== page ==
How do you calculate your savings or financial benefits while planning to migrate to the cloud?

Top Answer : If one expects savings from cloud migration then you are looking at this through the wrong lens and will most likely be very disappointed. Core benefits of cloud are agility and elasticity.

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Pink Charger
Software
If one expects savings from cloud migration then you are looking at this through the wrong lens and will most likely be very disappointed. Core benefits of cloud are agility and elasticity.
6 upvotes
Orange Cloud
Software
Agree with Mike. Always start with the why -  the where/what may not end up being a benefit or cost save at all, software can run anywhere, start with why.  If you are looking at estimating the potential cost savings of using the AWS cloud vs. running workloads on-premises you may look at this tool - https://aws.amazon.com/tco-calculator/.
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Orange Charger
Educational Services
Agree with those that have commented so far. The cloud is less about the direct cost savings on core infrastructure, more about the indirect benefits that can be gained via agility, and ability to redirect internal labor to things that are more strategic.
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Orange USB Stick
Educational Services
For us, it is not about savings, but about reliability and uptime. Cloud isn't going to be necessarily cheaper.
1 upvotes
Red Server
Health Care and Social Assistance
Agree with all of the prior comments. With the exception of some very one-off and unique use cases such as seasonal applications (eg, flu shots, Super Bowl app, Thanksgiving or Christmas influenced apps), cost savings are not the driver to move to the cloud. Rather, it is flexibility of changes, nimbleness, agility, and a modern platform that can adapt. For that reason, systems that infrequently change are not good candidates for cloud migration. Not is a 100% cloud migration often a good goal. Most companies end up being hybrid, unless they started off cloud-native and never did any acquisitions of companies with “legacy” apps.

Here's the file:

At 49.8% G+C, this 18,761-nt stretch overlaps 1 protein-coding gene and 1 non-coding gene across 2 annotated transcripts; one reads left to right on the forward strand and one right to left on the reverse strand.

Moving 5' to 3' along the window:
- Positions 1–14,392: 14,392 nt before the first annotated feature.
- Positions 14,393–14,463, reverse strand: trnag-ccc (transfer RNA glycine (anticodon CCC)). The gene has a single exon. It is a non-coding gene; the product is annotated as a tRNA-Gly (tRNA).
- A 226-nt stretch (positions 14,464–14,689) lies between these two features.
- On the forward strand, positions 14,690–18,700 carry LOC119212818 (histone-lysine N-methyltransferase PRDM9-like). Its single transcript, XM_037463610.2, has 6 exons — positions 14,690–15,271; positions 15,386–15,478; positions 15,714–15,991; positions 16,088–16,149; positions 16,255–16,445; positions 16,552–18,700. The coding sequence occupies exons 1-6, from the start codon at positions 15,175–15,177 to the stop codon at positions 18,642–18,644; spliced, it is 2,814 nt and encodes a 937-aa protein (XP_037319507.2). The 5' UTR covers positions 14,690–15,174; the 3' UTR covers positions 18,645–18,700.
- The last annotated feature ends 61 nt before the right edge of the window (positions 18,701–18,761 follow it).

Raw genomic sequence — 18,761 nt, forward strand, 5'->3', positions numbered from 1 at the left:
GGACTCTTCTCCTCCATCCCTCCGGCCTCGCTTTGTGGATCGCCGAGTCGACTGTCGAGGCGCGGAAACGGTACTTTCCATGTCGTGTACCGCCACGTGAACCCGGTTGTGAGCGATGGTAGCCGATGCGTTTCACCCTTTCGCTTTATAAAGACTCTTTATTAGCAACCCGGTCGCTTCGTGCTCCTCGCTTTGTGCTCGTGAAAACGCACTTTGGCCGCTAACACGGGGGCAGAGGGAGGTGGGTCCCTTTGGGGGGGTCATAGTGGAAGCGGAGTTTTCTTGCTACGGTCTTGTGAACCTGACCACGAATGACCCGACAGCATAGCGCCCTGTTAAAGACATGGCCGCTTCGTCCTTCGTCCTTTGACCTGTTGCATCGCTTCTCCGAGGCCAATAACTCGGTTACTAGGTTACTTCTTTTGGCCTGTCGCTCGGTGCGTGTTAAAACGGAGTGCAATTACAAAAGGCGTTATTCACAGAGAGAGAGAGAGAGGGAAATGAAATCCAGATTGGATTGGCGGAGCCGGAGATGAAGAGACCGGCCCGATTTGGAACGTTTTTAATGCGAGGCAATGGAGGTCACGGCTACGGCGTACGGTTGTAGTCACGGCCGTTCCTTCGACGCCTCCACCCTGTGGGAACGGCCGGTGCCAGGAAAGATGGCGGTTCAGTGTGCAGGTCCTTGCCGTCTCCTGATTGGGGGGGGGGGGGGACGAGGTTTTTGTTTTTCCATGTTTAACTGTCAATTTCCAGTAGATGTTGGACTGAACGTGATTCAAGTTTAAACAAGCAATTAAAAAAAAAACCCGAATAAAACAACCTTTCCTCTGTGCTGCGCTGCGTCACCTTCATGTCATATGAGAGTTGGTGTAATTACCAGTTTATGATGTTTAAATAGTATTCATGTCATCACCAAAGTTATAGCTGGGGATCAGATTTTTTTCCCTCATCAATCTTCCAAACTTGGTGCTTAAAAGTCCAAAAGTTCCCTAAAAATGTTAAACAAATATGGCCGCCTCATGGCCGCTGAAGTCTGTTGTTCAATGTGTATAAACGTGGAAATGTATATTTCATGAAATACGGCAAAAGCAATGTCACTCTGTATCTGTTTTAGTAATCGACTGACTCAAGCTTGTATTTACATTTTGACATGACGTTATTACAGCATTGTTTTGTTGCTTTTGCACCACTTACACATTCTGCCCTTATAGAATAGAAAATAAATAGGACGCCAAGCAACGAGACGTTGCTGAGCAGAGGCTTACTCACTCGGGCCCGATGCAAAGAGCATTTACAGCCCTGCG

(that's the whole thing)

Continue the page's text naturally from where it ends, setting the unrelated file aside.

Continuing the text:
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Green Hard Drive
Hardware
Agree with the above, but also very much depends on how well you can account for your current (on-prem) costs, including indirect costs.  Also, to build on the other comments, how much downtime costs you now and other items that can be much harder to quantify - and therefore we approach them as a philosophy or principle.
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Red Hard Drive
Finance, Banking & Insurance
Savings on cost of resources for application support.
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Red Hard Drive
Finance, Banking & Insurance
We tend to see savings from increased uptime and smaller impacts for maintenance, but those that have been difficult to quantify.
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Yellow Processor
Health Care and Social Assistance
We calculate the savings based by scalability and realizability. Cloud infrastructure is just way easier and cheaper to keep up with the latest technology and infrastructure. We need to be able to rapidly scale up on some of our systems. The initial costs may be higher but the long term costs are more beneficial to us.
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Green Terminal
Software
We look at all aspects of costs to include infrastructure, support costs, any potential rent savings if we no longer need space in a Datacenter or Co-Lo, potential power savings, etc.   There are some decent 3rd party companies that help do those calculations based on Energy usage, space, infrastructure, etc.   You have to be very careful though because there may still be a bottom line cost to the company (Rent for example) that doesn't go away just because you move it to the cloud. You really need to validate which are real savings vs potential savings and then make decisions.   Sometimes its not even costs that are the overall benefits so you need to calculate if it gives you agility or competitive advantage which you can then tie back to a financial uptick.   All in all, if you are ONLY looking at financial savings, you are likely missing many other things to include in the decision making process.